Politically-motivated emigration began in earnest in the 1830s when the reactionary forces governing in the post-Napoleonic period persecuted liberals and democrats. Several thousand revolutionaries left after the failed German Revolution of 1848, most of whom at first considered themselves asylum seekers rather than emigrants. Likewise, Bismarck's Anti-Socialist Law (1878-90) caused quite a few Social Democratic activists to move to New York and Chicago to continue their class struggle. The next wave of politically-motivated emigrants consisted of groups marked for annihilation by the National Socialist dictatorship between 1933-45, among them Social Democrats and other opponents of the regime, and above all Jewish Germans and other Europeans threatened with mass murder and genocide. In the postwar era after 1945, when Germany lay in ruins, the traditional principal factor inducing emigration, namely economics, was back at work.
Economic conditions as well as political relationships differed greatly in the German regions during the 18th and 19th centuries. In southwestern Germany the inheritance laws played a major role, especially the division of the parental possessions among all children in equal shares, which resulted in the continued dismemberment of family farms. This problem was alleviated whenever factories were constructed in the neighborhood, with the result that additional workers were needed. Then emigration usually took a downturn. Such was the case for instance in the Ruhr district, in Saxony, and in Silesia as well as in greater Berlin.
On the other hand, in regions such as northwestern Germany, where the firstborn enjoyed priority when it came to an inheritance, a high rate of emigration still might prevail. This happened in the early phases of the industrial revolution, when home spinning wheels fell idle because English cloth goods came on the market at much lower prices. Those occupied in the cottage industry of Westphalia and Osnabrück were particularly affected. As a result, many peasants of this region left their homeland during the 1830s and 40s.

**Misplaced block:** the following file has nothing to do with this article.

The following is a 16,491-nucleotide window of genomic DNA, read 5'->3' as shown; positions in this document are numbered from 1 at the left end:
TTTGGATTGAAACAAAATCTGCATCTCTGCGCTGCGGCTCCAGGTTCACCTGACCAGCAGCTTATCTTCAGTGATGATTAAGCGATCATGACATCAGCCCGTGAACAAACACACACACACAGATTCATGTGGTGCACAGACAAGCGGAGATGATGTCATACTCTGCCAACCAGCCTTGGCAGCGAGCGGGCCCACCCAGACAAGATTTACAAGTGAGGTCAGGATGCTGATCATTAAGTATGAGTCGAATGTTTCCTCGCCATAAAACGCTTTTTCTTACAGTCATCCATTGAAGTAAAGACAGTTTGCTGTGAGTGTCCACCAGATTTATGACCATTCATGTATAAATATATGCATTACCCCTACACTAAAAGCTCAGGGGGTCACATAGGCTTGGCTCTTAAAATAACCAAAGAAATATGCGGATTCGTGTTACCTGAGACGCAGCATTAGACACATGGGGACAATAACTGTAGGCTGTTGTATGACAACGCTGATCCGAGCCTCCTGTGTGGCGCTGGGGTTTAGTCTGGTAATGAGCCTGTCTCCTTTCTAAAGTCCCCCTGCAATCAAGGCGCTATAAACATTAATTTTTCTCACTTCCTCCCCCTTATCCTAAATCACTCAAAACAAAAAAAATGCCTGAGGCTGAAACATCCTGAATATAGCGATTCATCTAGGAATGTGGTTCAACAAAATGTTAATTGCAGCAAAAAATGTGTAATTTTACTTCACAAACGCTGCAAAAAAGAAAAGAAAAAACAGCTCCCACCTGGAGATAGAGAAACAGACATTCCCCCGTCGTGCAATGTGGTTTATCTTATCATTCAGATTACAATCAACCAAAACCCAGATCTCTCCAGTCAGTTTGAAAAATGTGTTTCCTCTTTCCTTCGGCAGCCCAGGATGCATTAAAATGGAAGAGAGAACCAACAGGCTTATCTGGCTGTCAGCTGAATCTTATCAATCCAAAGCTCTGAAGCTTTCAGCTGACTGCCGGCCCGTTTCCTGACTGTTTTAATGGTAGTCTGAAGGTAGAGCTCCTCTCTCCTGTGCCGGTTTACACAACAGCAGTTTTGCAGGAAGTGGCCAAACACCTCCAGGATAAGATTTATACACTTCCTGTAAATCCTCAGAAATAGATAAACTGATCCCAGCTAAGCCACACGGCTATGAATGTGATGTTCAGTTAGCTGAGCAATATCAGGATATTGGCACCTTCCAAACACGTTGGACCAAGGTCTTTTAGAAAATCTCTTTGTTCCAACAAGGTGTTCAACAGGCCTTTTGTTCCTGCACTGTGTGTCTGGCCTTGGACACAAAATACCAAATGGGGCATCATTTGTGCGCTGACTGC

In addition, wheat crop failures, poor wine harvests and a potato blight made for more misery. Heavy emigration from the regions east of the Elbe River occurred in the last third of the 19th century. More and more, grain farms there lost out to the fertile soils of the American Midwest and its highly competitive products -- raised, ironically, on fields then being cultivated by immigrant farmers from northern Europe who were now forcing more German farm folk off their land and into emigration. At the onset of the 20th century, most emigrants were unmarried industrial workers, many of whom at first sought only seasonal work and intended to return after one term. As a result, family immigration, which had been typical of nearly the entire 19th century, shrank to about one third of the total.